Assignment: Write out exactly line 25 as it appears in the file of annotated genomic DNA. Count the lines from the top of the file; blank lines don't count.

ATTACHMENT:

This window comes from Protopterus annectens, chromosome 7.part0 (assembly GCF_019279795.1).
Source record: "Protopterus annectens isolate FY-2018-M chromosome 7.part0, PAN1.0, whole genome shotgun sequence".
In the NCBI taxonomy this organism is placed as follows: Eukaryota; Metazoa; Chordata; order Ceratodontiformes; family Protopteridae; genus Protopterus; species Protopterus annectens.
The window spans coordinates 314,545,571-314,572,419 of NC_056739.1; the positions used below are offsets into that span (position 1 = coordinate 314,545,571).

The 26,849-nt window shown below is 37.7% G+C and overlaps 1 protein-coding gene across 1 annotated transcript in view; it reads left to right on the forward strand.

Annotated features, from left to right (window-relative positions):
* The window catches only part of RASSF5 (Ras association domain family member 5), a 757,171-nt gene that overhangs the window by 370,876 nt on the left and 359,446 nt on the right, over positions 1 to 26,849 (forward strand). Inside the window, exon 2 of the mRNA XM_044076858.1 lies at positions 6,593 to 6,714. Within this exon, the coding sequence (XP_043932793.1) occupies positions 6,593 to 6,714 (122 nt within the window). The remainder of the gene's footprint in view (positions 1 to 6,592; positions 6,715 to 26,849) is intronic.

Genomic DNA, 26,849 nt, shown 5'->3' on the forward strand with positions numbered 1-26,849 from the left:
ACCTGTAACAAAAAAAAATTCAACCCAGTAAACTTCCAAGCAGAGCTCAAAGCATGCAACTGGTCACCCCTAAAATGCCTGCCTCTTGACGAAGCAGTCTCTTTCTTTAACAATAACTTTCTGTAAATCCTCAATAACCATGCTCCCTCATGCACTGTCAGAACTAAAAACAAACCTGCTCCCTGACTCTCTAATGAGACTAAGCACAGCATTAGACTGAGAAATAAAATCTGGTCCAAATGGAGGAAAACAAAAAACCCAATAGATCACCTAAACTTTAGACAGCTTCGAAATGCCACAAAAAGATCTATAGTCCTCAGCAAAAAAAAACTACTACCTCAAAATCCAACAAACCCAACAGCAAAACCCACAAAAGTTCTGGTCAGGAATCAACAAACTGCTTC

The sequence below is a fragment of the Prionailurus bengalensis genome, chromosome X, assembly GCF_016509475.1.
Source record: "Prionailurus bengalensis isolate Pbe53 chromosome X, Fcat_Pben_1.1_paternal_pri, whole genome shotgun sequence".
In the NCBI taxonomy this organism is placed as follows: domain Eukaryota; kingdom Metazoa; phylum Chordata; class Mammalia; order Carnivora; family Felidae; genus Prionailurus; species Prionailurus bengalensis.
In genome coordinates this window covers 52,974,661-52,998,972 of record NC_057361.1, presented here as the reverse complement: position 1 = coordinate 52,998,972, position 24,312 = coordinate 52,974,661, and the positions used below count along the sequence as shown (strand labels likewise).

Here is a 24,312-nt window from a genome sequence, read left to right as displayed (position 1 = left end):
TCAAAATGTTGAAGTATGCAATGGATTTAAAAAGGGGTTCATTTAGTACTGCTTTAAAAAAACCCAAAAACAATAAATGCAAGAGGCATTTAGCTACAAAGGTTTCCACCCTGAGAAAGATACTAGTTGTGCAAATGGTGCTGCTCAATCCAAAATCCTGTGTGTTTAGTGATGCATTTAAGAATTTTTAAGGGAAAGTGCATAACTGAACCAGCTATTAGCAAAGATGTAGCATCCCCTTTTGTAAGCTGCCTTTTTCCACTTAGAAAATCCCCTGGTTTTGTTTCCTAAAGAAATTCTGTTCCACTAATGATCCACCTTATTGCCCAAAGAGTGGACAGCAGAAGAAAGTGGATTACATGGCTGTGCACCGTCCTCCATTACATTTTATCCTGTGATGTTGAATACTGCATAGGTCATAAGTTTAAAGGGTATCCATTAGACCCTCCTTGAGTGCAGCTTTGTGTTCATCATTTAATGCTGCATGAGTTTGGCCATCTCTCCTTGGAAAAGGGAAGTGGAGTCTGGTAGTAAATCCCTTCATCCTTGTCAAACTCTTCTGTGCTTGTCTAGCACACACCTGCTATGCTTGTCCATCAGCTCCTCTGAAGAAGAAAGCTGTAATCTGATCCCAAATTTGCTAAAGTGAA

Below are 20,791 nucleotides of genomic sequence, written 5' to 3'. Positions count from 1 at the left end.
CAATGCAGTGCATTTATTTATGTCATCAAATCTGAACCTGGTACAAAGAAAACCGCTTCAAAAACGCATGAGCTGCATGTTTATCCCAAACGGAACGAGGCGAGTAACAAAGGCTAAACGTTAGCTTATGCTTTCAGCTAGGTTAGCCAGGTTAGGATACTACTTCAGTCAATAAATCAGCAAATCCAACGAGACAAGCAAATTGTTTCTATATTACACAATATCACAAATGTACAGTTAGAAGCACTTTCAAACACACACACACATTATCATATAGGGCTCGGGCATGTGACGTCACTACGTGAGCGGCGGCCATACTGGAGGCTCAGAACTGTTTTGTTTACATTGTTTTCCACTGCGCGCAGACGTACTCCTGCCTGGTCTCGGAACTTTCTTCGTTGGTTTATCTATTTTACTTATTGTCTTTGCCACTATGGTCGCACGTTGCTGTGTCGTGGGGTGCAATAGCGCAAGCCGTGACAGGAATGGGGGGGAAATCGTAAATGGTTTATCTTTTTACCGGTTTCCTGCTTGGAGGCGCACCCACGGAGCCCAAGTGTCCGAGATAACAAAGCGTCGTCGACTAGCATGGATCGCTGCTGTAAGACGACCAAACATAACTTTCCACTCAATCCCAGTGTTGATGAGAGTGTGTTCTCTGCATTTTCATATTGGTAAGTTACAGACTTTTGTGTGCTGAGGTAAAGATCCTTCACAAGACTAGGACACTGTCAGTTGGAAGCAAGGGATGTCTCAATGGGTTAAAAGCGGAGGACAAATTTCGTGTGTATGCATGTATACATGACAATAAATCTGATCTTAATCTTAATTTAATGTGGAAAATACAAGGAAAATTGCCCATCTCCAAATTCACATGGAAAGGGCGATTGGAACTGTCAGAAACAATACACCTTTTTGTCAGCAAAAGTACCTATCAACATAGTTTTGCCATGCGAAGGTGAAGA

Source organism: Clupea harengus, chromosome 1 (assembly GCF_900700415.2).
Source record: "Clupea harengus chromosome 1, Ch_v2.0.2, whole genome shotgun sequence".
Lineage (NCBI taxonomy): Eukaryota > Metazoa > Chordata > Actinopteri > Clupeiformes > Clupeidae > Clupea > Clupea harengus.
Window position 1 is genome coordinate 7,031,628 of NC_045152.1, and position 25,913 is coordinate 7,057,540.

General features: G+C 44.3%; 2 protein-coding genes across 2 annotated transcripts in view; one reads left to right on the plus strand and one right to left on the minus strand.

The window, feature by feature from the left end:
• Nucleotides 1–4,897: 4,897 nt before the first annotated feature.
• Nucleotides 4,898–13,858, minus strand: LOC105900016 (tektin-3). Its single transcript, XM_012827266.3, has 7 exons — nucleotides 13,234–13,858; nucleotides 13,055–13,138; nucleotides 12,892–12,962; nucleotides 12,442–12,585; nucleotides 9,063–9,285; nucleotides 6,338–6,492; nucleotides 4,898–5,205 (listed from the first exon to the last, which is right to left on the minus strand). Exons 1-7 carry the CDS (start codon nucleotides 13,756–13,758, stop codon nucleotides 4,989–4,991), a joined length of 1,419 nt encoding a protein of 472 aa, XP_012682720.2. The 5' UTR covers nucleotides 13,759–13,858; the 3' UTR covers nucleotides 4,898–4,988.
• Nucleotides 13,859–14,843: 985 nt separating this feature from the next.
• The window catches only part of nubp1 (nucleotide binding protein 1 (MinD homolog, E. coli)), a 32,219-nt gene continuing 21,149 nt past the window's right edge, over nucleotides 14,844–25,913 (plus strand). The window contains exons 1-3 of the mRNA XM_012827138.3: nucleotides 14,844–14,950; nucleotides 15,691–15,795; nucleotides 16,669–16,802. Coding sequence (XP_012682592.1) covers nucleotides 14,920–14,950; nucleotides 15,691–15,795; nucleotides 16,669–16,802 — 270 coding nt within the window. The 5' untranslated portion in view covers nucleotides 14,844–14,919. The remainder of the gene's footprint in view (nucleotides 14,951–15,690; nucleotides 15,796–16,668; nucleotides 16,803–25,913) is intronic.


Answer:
• Nucleotides 4,898–13,858, minus strand: LOC105900016 (tektin-3). Its single transcript, XM_012827266.3, has 7 exons — nucleotides 13,234–13,858; nucleotides 13,055–13,138; nucleotides 12,892–12,962; nucleotides 12,442–12,585; nucleotides 9,063–9,285; nucleotides 6,338–6,492; nucleotides 4,898–5,205 (listed from the first exon to the last, which is right to left on the minus strand). Exons 1-7 carry the CDS (start codon nucleotides 13,756–13,758, stop codon nucleotides 4,989–4,991), a joined length of 1,419 nt encoding a protein of 472 aa, XP_012682720.2. The 5' UTR covers nucleotides 13,759–13,858; the 3' UTR covers nucleotides 4,898–4,988.